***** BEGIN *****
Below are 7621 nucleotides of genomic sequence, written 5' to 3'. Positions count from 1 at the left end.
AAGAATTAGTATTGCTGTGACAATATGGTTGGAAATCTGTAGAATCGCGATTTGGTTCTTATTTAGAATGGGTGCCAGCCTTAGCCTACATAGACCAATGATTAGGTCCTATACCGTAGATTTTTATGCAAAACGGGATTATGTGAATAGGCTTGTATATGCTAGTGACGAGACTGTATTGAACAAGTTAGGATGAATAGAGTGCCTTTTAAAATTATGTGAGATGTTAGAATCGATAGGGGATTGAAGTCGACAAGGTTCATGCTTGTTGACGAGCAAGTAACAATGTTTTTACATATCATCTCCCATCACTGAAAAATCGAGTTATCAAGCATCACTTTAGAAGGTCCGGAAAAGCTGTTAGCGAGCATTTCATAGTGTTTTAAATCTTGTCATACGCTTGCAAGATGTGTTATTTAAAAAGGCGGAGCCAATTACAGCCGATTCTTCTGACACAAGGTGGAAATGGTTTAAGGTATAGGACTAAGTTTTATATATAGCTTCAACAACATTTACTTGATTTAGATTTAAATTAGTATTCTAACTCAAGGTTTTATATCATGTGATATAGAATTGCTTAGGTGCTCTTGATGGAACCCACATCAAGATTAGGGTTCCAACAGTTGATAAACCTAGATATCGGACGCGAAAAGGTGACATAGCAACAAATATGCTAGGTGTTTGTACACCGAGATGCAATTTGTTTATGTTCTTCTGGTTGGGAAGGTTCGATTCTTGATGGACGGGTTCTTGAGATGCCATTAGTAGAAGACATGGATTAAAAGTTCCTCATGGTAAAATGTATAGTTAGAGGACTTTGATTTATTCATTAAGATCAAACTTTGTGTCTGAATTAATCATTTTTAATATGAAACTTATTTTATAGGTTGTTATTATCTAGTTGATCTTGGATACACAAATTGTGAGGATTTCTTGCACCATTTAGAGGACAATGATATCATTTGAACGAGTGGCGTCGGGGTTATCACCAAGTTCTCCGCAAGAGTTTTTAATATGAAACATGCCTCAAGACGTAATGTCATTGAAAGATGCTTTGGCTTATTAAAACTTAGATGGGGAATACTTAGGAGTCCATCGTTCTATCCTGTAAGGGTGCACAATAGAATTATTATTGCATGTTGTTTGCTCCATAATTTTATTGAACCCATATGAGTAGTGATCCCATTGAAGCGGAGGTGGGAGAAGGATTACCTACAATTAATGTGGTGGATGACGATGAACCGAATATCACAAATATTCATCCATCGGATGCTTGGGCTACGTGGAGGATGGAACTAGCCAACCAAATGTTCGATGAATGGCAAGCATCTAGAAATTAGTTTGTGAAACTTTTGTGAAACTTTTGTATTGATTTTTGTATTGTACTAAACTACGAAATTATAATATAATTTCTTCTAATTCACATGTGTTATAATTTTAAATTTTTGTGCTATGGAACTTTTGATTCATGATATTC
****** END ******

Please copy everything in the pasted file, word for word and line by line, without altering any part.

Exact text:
Below are 7621 nucleotides of genomic sequence, written 5' to 3'. Positions count from 1 at the left end.
AAGAATTAGTATTGCTGTGACAATATGGTTGGAAATCTGTAGAATCGCGATTTGGTTCTTATTTAGAATGGGTGCCAGCCTTAGCCTACATAGACCAATGATTAGGTCCTATACCGTAGATTTTTATGCAAAACGGGATTATGTGAATAGGCTTGTATATGCTAGTGACGAGACTGTATTGAACAAGTTAGGATGAATAGAGTGCCTTTTAAAATTATGTGAGATGTTAGAATCGATAGGGGATTGAAGTCGACAAGGTTCATGCTTGTTGACGAGCAAGTAACAATGTTTTTACATATCATCTCCCATCACTGAAAAATCGAGTTATCAAGCATCACTTTAGAAGGTCCGGAAAAGCTGTTAGCGAGCATTTCATAGTGTTTTAAATCTTGTCATACGCTTGCAAGATGTGTTATTTAAAAAGGCGGAGCCAATTACAGCCGATTCTTCTGACACAAGGTGGAAATGGTTTAAGGTATAGGACTAAGTTTTATATATAGCTTCAACAACATTTACTTGATTTAGATTTAAATTAGTATTCTAACTCAAGGTTTTATATCATGTGATATAGAATTGCTTAGGTGCTCTTGATGGAACCCACATCAAGATTAGGGTTCCAACAGTTGATAAACCTAGATATCGGACGCGAAAAGGTGACATAGCAACAAATATGCTAGGTGTTTGTACACCGAGATGCAATTTGTTTATGTTCTTCTGGTTGGGAAGGTTCGATTCTTGATGGACGGGTTCTTGAGATGCCATTAGTAGAAGACATGGATTAAAAGTTCCTCATGGTAAAATGTATAGTTAGAGGACTTTGATTTATTCATTAAGATCAAACTTTGTGTCTGAATTAATCATTTTTAATATGAAACTTATTTTATAGGTTGTTATTATCTAGTTGATCTTGGATACACAAATTGTGAGGATTTCTTGCACCATTTAGAGGACAATGATATCATTTGAACGAGTGGCGTCGGGGTTATCACCAAGTTCTCCGCAAGAGTTTTTAATATGAAACATGCCTCAAGACGTAATGTCATTGAAAGATGCTTTGGCTTATTAAAACTTAGATGGGGAATACTTAGGAGTCCATCGTTCTATCCTGTAAGGGTGCACAATAGAATTATTATTGCATGTTGTTTGCTCCATAATTTTATTGAACCCATATGAGTAGTGATCCCATTGAAGCGGAGGTGGGAGAAGGATTACCTACAATTAATGTGGTGGATGACGATGAACCGAATATCACAAATATTCATCCATCGGATGCTTGGGCTACGTGGAGGATGGAACTAGCCAACCAAATGTTCGATGAATGGCAAGCATCTAGAAATTAGTTTGTGAAACTTTTGTGAAACTTTTGTATTGATTTTTGTATTGTACTAAACTACGAAATTATAATATAATTTCTTCTAATTCACATGTGTTATAATTTTAAATTTTTGTGCTATGGAACTTTTGATTCATGATATTC